There has been a lot of talk lately about raising the minimum wage as of late, especially with the coverage of food service workers protesting an increase to $15/hour. While many have balked at the notion and even labeled these workers negatively, from a historical perspective the wage increase issue is not really that far-fetched.
As a teen, I went to work to help my parents with the bills and my own expenses, and times were tough then. When I was working my first job in 1985, the minimum wage was $3.35/hour, and working everyday after school and weekends, I barely made $100 in two weeks and after taxes. Now there was no way that I could have supported myself on those wages, but I do remember there were some of the adults who were working alongside me at the same rate of pay, and I didn't know how they did it.
Calculating that rate of pay now and adjusting it for inflation using the Bureau of Labor Statistics (BLS) Consumer Price Index (CPI) Inflation Calendar, my rate of pay in 2013 dollars would be $7.27, two cents hire than the consumer minimum (you can verify the information by clicking here and here). How is it that the rate people are getting paid slightly less than it was almost 30 years ago, despite the rate of inflation going up in the same time period a whopping 117%? That was due to bad political decisions that failed to peg wages to inflation and kept them stagnant so that companies can control labor costs. In addition to these efforts to control labor costs, many low to medium wage jobs in the same time period have been exported to other countries, creating an even greater wage disparity.
While the demands of many to raise the wage to $15/hour may have come from noble intentions, doubling the wages immediately would be disastrous for the economy, especially for smaller businesses. The result would be many employers simply letting go of their staff or even worse, forcing them to go out of business entirely and forcing many to seek unemployment insurance and public assistance. So what is a fair and balanced policy to ease the economic disparities?
Many of the proposals being put out there are no more than a band-aid on a laceration, purely cosmetic and will force the working poor to continue to be at the mercy of others. The talks from the state and the nation on dueling rates are doing nothing but wasting time and hurting people. Here is a three-step recommendation for what could be done to ease in a raise for the working poor and give businesses time to adjust.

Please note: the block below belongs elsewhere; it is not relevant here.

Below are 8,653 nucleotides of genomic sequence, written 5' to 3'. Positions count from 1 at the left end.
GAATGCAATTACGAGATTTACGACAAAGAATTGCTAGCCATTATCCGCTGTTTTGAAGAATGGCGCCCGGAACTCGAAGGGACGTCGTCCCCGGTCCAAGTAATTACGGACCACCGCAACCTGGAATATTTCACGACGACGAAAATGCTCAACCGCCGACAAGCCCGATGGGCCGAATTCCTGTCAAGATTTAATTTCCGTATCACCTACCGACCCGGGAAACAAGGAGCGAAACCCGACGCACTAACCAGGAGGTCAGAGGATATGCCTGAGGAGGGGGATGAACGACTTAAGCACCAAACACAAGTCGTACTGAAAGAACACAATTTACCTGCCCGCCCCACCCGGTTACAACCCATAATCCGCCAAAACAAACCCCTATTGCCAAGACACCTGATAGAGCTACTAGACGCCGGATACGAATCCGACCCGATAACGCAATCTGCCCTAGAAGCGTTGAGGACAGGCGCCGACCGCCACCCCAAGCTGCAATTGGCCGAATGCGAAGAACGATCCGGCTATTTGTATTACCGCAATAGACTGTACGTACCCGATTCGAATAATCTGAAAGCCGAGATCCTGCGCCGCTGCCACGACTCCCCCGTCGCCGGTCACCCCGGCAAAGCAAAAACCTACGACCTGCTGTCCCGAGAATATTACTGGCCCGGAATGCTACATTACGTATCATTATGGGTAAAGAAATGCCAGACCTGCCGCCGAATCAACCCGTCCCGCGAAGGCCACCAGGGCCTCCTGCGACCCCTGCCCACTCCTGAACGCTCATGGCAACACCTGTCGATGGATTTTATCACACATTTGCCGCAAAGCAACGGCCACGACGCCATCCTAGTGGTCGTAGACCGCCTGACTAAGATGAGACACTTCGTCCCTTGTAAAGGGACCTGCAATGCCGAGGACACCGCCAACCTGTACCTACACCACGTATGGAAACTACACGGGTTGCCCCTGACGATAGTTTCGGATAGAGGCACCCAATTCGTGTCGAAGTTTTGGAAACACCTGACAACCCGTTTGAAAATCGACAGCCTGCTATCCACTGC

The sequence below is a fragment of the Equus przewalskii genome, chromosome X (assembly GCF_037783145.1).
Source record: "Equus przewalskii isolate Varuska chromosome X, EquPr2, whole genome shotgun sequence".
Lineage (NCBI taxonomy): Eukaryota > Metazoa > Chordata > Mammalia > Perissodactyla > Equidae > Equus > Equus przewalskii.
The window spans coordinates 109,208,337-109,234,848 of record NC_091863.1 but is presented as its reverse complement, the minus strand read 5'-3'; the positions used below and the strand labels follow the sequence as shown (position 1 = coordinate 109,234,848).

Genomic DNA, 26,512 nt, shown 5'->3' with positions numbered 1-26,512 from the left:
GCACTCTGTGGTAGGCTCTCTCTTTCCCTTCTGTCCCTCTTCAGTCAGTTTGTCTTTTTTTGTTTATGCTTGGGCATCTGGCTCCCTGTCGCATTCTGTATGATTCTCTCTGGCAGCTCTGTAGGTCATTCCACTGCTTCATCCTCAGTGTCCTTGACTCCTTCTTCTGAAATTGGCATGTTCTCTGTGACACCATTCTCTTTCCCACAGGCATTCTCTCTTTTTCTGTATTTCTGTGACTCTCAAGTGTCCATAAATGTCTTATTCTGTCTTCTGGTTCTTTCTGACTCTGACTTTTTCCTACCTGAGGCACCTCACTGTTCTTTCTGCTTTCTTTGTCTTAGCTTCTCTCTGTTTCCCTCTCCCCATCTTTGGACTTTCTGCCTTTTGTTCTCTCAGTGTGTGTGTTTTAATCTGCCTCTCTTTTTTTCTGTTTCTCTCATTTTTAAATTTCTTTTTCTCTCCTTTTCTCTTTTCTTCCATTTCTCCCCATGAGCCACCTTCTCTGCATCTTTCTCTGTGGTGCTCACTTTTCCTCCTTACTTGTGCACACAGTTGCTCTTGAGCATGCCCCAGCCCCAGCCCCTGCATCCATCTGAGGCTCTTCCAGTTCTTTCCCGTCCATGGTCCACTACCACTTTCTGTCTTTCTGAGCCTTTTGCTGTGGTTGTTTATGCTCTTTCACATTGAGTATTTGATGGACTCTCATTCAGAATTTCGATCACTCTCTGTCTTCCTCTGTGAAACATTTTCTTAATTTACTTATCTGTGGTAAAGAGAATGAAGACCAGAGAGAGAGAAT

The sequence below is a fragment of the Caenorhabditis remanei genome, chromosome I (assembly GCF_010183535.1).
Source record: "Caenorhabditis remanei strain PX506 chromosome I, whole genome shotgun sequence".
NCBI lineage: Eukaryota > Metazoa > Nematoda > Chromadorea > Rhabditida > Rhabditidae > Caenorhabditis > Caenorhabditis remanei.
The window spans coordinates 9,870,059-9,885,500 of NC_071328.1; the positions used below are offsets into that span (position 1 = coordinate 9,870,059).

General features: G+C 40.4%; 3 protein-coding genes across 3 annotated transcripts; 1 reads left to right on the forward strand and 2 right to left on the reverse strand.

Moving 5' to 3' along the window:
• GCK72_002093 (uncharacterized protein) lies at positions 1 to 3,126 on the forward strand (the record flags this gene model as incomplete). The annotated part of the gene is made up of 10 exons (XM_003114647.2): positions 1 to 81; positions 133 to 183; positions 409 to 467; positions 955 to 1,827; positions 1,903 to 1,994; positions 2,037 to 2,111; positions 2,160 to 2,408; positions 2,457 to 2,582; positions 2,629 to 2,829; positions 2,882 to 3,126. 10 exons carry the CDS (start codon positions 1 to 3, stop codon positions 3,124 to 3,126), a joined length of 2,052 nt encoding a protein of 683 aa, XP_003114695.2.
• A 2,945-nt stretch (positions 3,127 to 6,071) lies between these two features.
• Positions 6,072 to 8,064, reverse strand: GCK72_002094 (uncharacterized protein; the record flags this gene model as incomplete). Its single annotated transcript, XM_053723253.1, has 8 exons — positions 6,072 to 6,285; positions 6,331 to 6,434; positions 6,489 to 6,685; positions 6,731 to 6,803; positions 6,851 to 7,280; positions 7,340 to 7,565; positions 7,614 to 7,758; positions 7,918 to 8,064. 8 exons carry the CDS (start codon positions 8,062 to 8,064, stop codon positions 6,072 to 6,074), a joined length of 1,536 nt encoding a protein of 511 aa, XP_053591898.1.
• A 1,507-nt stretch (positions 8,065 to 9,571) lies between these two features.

- Raise the minimum wage to $9.00/hour in 2014. This has the same purchasing power as $4.38/hour in 1985 and while it doesn't make up for the last two and a half decades, it's a start.
- Peg wages to a percentage of inflation annually. Politics should not turn a blind eye to the plight of its citizens for political expediency, which has unfortunately become the norm for this generation. Tying wages to 50-75% of the inflation rate (50% when inflation exceeds 3% 60% between 2-3%, and 75% below 2%), would give the most vulnerable a better chance of escaping the cycle of poverty.
- Eliminate local, state, and national income taxes for everyone making 200% or lower of the federal poverty level (or an annual salary of $22,980 for an individual). This elimination will provide these individuals with more disposable income and localities can make this up by the increase in sales taxes as a result of greater spending. On a national level, the feds can absorb this small reduction easily by cutting spending in other areas. From a moral imperative, governments should not be in the business of using income taxes from the poor as a way to engage in untested policies, givebacks to lobbyists, or as incentives to large corporations anyway.
I'm sure that there are many arguments for and against these recommendations, but at least they are on the table. And like the saying goes, if you're not at the table, you might be on the menu. Lets make things right for the working poor now and not wait until the next decade like our predecessors have.